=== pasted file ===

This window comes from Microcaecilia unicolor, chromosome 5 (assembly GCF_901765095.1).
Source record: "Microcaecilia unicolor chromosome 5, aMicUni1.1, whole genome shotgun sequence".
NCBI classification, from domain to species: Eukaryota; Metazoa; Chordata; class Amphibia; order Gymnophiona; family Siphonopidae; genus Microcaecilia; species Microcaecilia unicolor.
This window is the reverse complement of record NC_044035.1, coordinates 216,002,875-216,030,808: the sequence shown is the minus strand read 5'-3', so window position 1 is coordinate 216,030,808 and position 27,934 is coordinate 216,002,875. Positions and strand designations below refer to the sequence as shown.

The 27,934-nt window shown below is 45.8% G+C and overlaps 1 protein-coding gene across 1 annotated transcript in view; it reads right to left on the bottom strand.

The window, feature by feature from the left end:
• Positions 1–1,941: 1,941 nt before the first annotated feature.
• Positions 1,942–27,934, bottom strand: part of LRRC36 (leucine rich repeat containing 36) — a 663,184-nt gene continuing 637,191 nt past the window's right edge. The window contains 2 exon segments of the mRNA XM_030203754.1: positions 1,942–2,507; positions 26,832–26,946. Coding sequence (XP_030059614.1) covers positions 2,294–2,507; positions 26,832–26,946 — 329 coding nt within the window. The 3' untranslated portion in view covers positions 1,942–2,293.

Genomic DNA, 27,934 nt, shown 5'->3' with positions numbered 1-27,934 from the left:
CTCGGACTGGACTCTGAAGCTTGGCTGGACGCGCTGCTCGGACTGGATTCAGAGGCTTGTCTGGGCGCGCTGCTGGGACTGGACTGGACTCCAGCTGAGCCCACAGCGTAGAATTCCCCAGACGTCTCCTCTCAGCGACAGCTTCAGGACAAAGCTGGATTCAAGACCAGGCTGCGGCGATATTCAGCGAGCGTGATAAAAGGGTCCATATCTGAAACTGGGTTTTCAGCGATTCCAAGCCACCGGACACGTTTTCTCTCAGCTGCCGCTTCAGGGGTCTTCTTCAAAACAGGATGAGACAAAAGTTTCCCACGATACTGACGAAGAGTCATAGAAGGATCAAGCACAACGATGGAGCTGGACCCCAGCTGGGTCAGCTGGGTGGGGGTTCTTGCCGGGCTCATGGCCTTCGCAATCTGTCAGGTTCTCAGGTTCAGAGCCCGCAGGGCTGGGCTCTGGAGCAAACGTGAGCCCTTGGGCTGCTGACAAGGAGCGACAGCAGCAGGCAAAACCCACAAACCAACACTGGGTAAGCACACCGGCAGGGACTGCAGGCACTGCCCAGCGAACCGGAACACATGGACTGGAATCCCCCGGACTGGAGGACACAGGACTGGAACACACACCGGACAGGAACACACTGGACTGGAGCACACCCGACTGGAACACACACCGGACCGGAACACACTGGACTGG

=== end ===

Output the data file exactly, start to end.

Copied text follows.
This window comes from Microcaecilia unicolor, chromosome 5 (assembly GCF_901765095.1).
Source record: "Microcaecilia unicolor chromosome 5, aMicUni1.1, whole genome shotgun sequence".
NCBI classification, from domain to species: Eukaryota; Metazoa; Chordata; class Amphibia; order Gymnophiona; family Siphonopidae; genus Microcaecilia; species Microcaecilia unicolor.
This window is the reverse complement of record NC_044035.1, coordinates 216,002,875-216,030,808: the sequence shown is the minus strand read 5'-3', so window position 1 is coordinate 216,030,808 and position 27,934 is coordinate 216,002,875. Positions and strand designations below refer to the sequence as shown.

The 27,934-nt window shown below is 45.8% G+C and overlaps 1 protein-coding gene across 1 annotated transcript in view; it reads right to left on the bottom strand.

The window, feature by feature from the left end:
• Positions 1–1,941: 1,941 nt before the first annotated feature.
• Positions 1,942–27,934, bottom strand: part of LRRC36 (leucine rich repeat containing 36) — a 663,184-nt gene continuing 637,191 nt past the window's right edge. The window contains 2 exon segments of the mRNA XM_030203754.1: positions 1,942–2,507; positions 26,832–26,946. Coding sequence (XP_030059614.1) covers positions 2,294–2,507; positions 26,832–26,946 — 329 coding nt within the window. The 3' untranslated portion in view covers positions 1,942–2,293.

Genomic DNA, 27,934 nt, shown 5'->3' with positions numbered 1-27,934 from the left:
CTCGGACTGGACTCTGAAGCTTGGCTGGACGCGCTGCTCGGACTGGATTCAGAGGCTTGTCTGGGCGCGCTGCTGGGACTGGACTGGACTCCAGCTGAGCCCACAGCGTAGAATTCCCCAGACGTCTCCTCTCAGCGACAGCTTCAGGACAAAGCTGGATTCAAGACCAGGCTGCGGCGATATTCAGCGAGCGTGATAAAAGGGTCCATATCTGAAACTGGGTTTTCAGCGATTCCAAGCCACCGGACACGTTTTCTCTCAGCTGCCGCTTCAGGGGTCTTCTTCAAAACAGGATGAGACAAAAGTTTCCCACGATACTGACGAAGAGTCATAGAAGGATCAAGCACAACGATGGAGCTGGACCCCAGCTGGGTCAGCTGGGTGGGGGTTCTTGCCGGGCTCATGGCCTTCGCAATCTGTCAGGTTCTCAGGTTCAGAGCCCGCAGGGCTGGGCTCTGGAGCAAACGTGAGCCCTTGGGCTGCTGACAAGGAGCGACAGCAGCAGGCAAAACCCACAAACCAACACTGGGTAAGCACACCGGCAGGGACTGCAGGCACTGCCCAGCGAACCGGAACACATGGACTGGAATCCCCCGGACTGGAGGACACAGGACTGGAACACACACCGGACAGGAACACACTGGACTGGAGCACACCCGACTGGAACACACACCGGACCGGAACACACTGGACTGG